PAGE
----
Past to the Present: What is so great about midlife? (In defense of Alec Baldwin)

One sure sign of middle age is that many things from your childhood resurface and surprise you. You crave the taste of everyday idli-sambar, which you hated intensely then because you wanted to explore other delightfully exotic dishes like noodles and pizza. That eccentric uncle who embarrassed you? You now see he showed what you were to become when you least expect it. Remember how you used to bargain with god? Do this and I will break a coconut? One you thought you had outgrown? It’s back now. And oh, your mom’s tendency to overfeed every friend of yours who graced the doorstep of your childhood home? The way she used to linger and interject herself in the conversation with your friend? You do it now.

Many things that we once disowned define us now. No wonder it is a time of great confusion. While a spirit of adventure marks the adolescent years, middle years seem to be marked by a spirit of reflection and stocktaking. Youth asks, “are we there yet?” and the middle aged mind seems to agonize, ‘ is this it?” Midlife forces us into humility while youth has the luxury of time and hence arrogance. Midlife is the also time we to begin to evaluate our legacy, our seemingly humble accomplishments against the perceived potential of our youth, cognizance of the monotony of life and the realization that this may be it and it is up to us to create meaning.

It is a harbinger of melancholy, the beginning of the end, colored by nostalgia. No wonder reunions abound during this phase of life. Infamous midlife crises of men buying their toys and trophy wives and women running away to find happiness or loading up on antidepressants to live with the fact that they didn’t or couldn’t run away! Spiritual pursuits are yet another way to make meaning.

Poor Alec Baldwin, he could not escape the bell curve. Science plots happiness on a U shaped curve. This curve describes the downhill movement of human happiness starting in the thirties and not picking up until the fifties. Thirties and forties, even more, are said to be miserable. According to this model, there is persistent happiness only when you start developing wisdom and you accept life without expectations and the attendant disappointment in later years. By the time you are seventy, you are grateful you are still around and kicking. Or as my son says, you feel free to give up. Every day becomes a gift.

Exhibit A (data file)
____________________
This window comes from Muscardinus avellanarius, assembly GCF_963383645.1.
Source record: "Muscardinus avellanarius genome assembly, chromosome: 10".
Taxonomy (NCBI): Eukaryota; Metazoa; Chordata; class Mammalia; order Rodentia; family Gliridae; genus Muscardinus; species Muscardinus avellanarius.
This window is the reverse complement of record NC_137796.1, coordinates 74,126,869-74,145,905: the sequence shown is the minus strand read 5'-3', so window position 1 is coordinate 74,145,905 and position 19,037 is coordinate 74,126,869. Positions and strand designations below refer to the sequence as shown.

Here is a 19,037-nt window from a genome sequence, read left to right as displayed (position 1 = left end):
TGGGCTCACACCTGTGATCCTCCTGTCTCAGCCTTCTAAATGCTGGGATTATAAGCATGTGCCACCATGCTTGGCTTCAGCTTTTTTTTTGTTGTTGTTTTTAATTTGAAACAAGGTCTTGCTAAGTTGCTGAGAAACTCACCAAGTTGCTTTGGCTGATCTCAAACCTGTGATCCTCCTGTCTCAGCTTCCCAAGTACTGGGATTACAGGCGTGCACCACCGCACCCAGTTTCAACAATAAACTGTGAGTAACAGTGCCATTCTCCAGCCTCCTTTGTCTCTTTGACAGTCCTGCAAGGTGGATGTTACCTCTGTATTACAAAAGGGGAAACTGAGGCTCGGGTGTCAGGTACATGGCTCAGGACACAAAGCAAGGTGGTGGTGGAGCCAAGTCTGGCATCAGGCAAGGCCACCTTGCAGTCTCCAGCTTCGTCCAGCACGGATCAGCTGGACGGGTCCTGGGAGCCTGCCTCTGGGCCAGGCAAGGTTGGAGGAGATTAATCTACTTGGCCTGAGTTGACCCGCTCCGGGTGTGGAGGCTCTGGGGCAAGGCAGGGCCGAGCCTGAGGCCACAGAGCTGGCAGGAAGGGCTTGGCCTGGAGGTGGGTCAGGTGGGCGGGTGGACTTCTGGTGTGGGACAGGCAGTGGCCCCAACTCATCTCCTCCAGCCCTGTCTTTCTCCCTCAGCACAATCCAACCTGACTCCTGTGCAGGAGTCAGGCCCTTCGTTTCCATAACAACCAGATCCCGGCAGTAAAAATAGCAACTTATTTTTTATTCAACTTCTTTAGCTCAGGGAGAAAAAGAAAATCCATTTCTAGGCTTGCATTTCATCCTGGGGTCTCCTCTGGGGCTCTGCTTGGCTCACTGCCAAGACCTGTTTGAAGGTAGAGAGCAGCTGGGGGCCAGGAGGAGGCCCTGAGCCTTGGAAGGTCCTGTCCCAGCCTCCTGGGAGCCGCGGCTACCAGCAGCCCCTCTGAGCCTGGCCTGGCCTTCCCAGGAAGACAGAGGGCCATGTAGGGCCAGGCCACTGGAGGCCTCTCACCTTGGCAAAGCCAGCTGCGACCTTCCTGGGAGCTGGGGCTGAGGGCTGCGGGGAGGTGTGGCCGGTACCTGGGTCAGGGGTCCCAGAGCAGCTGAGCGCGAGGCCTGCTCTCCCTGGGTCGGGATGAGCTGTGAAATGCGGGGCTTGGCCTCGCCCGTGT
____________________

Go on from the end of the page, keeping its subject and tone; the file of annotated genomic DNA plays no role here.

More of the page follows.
Science shows that midlife is the least happy phase of life. But scientific research on old age brain also gives us a great deal of information on why and how (potentially) people outgrow their middle age melancholy, as they get older. I have put together a few suggestions on how to incorporate them in your midlife instead of waiting for wisdom later in life. No, my advice is not about giving up or settling but it is about recalibration, passion, action, and surrender.

  1. Embrace the melancholy, but mindfully and critically. As my readers can guess, I support and advocate an examination of all emotions, both positive and negative. When the past comes to the present, it produces a nostalgic melancholy that mires you in the past while overlooking the present and the future. It is mostly the need to escape from this melancholy that fuels the midlife crisis. Midlife could lure you to take risks that you otherwise you would not: quit your job, cheat on your spouse among others. But melancholy can also be the source of creativity. And an opportunity to stop and reflect. So you can use the same melancholic reflection to make healthy changes in your life.
  2. Reclaim your sacred, revisit your priorities and take baby steps. By this time you may have been climbing the professional ladder and hopefully with reasonable success. Or you could be raising your children and getting ready for an empty nest.  Make this the time to ask if you are on the right ladder. Look at various options. In what way can you contribute to the world and make your life meaningful? Make a pro and con list for your options. Fantasize but do not make any rash decisions. Do not quit your job just yet. Instead explore other options, not just for income but also for occupying your time meaningfully and productively. No, stay away from the yoga teacher unless you are Alec Baldwin.